Choose your own adventure

I think parenting looks somewhat like a choose your own adventure book – which is problematic, as I’d work out a way to read all possible outcomes through to the end before actually choosing how to proceed when I was younger. Life doesn’t let you peek ahead.

So Tess is angry at diapers, but doesn’t seem to be taking to potties, which leaves us with the status quo. In protest, she stripped to her birthday suit the other day at naptime. I went in and found her (and her bed) covered in poop. She was howling in frustration, as I sense that wasn’t the outcome she was looking for. I froze: I could comfort her or correct her. What to do? It occurred to me in that moment that this is where we shape our kids, how that nurturing makes each little person unique.

I know a lot of moms – nicer moms – that would comfort. And I got around to that! But first, I corrected. Tess has such a strong response to time-outs and verbal correction that we focus on those. In this case, the verbal did it. Howling became screeching as we swooped her into the tub and stripped her bed, chastising all the way. (I dragged Dave in on this joyride.)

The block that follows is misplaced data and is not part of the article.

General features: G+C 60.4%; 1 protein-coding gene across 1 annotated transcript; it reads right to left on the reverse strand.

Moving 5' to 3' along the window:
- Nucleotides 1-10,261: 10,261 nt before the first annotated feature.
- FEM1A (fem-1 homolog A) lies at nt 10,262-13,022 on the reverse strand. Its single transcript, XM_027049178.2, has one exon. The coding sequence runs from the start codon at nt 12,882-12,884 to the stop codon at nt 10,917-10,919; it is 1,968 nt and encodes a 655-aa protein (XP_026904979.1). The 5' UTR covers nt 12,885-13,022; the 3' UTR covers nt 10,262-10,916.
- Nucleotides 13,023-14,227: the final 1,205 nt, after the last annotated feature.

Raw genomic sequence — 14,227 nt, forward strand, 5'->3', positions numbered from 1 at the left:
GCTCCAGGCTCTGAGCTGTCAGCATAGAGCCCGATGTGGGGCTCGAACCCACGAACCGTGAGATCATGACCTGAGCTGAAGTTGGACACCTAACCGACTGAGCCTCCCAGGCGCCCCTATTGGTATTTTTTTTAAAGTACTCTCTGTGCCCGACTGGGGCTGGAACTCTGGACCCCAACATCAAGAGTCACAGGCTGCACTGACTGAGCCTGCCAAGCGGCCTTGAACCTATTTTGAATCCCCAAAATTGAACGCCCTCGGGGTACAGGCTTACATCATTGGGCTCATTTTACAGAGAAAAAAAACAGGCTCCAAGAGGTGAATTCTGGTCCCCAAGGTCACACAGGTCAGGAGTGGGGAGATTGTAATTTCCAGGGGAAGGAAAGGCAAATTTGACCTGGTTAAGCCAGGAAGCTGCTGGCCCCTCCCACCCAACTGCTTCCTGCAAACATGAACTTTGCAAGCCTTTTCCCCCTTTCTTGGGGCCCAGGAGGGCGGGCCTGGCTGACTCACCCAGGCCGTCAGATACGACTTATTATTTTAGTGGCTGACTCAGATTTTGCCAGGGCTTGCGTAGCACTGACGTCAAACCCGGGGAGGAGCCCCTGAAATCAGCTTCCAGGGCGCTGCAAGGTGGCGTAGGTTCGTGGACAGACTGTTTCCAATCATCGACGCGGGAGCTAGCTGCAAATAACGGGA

As he scrubbed her down and I loaded the laundry machine, I heard a plaintive,

Mama?

from her bath. My heart broke.

As I was the one to scold, I was the one to comfort. I toweled her off, got her dressed, and snuggled her in the rocking chair while explaining why the diaper stays ON until she can be a big girl. We were in a great place, but I couldn’t help thinking,

I wonder if this is the best way to work with Tess?

Alas, I can’t skip to the end, so we won’t know for a long time. Sheesh!

On other adventures, I got my first dose of mommy & me. We put the kids in a class – doesn’t matter what kind, as any class for 0-3 is pretty much the same. Dave and I took the kids this week – and we were not the norm. (Are we ever?!) The teacher is very focused on parent interactions with the kids – while we’re more interested in having the kids interact with other kids.

The other parents didn’t even say hi to us. It felt like we’d somehow announced, by having Dave take the first few classes due to my work schedule, that we both work. The other mommies do not, and don’t seem interested in crossing to the other side for chats. I feel quite alone, and I’m sure Dave did as well as the only dad! Tess and Remy kept trying to ‘talk’ to other kids, but weren’t having a lot of success. They eventually gravitated to each other and played together like they do at home. I’m not entirely sure we’re going to keep this up. Fortunately, we have a lot more adventures to choose from.